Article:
In short, the mid-size truck segment in Europe - between 6 and 18 tons - is dominated by either the Eurocargo (32.6%) or the Atego, with all others left far behind, or almost. Too bad, though, that this segment has been gradually losing ground in the past few years, due to the relentless competition from the larger urban vehicles – starting with the Daily  – as well as large multi-task trucks. A true urban carrier, the new Eurocargo sheds a few of its “suburban” features. A quick look at the interior design: the central console, comfort and storage compartments for tablets, PCs and smart-phones certainly appeal more to an urban use. A true mobile office.


A wide range

But the Eurocargo was, is and will always be a mid-size truck with a wide range of applications that make it a true all-rounder. Starting from the 4x2, 6.2 tons GVW chassis, with a low entry cab, going all the way to the 18 tonner, which can become the driving unit of a 35-ton truck. Not to mention the 4x4 option. Speaking about the cabs, there are no less than 8 different configurations: a low roof short cabin, a high roof long cabin, a low roof long cabin and even a double cab, all with one or two steps. The 7.5, 10 and 12 ton segments are still crucial.


Setting the example

From a mechanical point of view, the inspiration comes from the heavy duty segment, at least as far as after-treatment systems are concerned. The SCR-only (Selective Catalytic Reduction) technology, already a reality on Iveco’s Stralis, is obtaining rather good results on the market, to the point that last year Scania launched a new 450hp engine equipped only by an SCR system, thus following the path taken by Iveco back in 2012. Going back to the mid-size range, Tector engines 4 and 6 have been adjusted to Euro 6 standards. Now, the new engines: from the Tector 5, a 4.4 litre 4-cylinder engine with power outputs of  160, 186 and 207 hp, to the Tector 7, a 6-cylinder (6.7 liters) with outputs of 220, 252, 280 and 320 hp. The smaller engines have also been improved, and the torque output has been increased with new pistons and new injectors. Furthermore, Iveco offers CNG versions, based on the Tector 6 5.9 liter 204 hp and 750 Nm, with a 400 km range. These engines are coupled to a manual 6 or 9 speed gearbox, as well as to 6 or 12 speed automatic gearboxes with torque converter, particularly useful for waste collection.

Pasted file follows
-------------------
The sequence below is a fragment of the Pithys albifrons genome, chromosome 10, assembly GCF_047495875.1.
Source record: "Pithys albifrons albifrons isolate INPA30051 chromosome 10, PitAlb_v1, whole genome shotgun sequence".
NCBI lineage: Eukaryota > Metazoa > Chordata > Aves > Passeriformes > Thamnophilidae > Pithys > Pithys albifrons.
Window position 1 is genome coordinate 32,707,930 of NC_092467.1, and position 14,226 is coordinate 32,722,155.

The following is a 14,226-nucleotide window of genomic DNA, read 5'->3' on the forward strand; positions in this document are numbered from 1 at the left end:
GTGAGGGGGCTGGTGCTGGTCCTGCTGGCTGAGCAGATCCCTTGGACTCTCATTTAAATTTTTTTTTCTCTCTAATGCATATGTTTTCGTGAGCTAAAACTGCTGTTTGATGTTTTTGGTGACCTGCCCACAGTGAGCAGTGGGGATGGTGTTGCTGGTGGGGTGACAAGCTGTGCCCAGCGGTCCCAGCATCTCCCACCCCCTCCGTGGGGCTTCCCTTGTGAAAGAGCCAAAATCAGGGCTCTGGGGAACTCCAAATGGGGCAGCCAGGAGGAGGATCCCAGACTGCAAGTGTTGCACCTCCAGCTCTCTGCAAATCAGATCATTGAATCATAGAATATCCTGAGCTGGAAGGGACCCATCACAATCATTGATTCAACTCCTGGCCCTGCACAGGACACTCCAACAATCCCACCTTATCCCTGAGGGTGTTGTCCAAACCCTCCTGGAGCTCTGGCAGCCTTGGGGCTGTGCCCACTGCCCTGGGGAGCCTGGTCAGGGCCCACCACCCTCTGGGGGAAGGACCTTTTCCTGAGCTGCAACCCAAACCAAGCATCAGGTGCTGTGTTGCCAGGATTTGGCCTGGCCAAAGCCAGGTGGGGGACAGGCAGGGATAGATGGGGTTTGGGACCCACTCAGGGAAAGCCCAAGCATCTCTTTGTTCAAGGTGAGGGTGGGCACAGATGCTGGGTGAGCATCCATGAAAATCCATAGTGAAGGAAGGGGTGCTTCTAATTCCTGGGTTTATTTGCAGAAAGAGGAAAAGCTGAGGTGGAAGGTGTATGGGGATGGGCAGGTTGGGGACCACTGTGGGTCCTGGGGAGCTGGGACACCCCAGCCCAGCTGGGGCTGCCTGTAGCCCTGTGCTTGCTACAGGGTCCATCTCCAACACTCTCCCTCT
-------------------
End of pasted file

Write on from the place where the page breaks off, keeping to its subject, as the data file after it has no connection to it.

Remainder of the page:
Light on fuel

Cutting edge technological equipment, besides being able to reduce fuel consumption, can do a lot of good also as far as safety is concerned. The Echo roll feature, introduced on the 12-speed gearbox, takes advantage of the vehicle’s inertia and automatically shifts the gearbox in/out of neutral to reduce consumption on, for example, mild slopes. Or the ECOSWITCH, which reprograms the gear change logic for maximum truck efficiency. When switched on by the driver, the EcoSwitch activates the speed limiter, deactivates the kick-down function, and allows only automatic gear changes. There's also a Lane Departure Warning System which alerts the driver when the truck makes an unwanted departure from the lane, as well as an automatic emergency braking system. What’s there left to say, we just have to wait and see what 2017 has in store...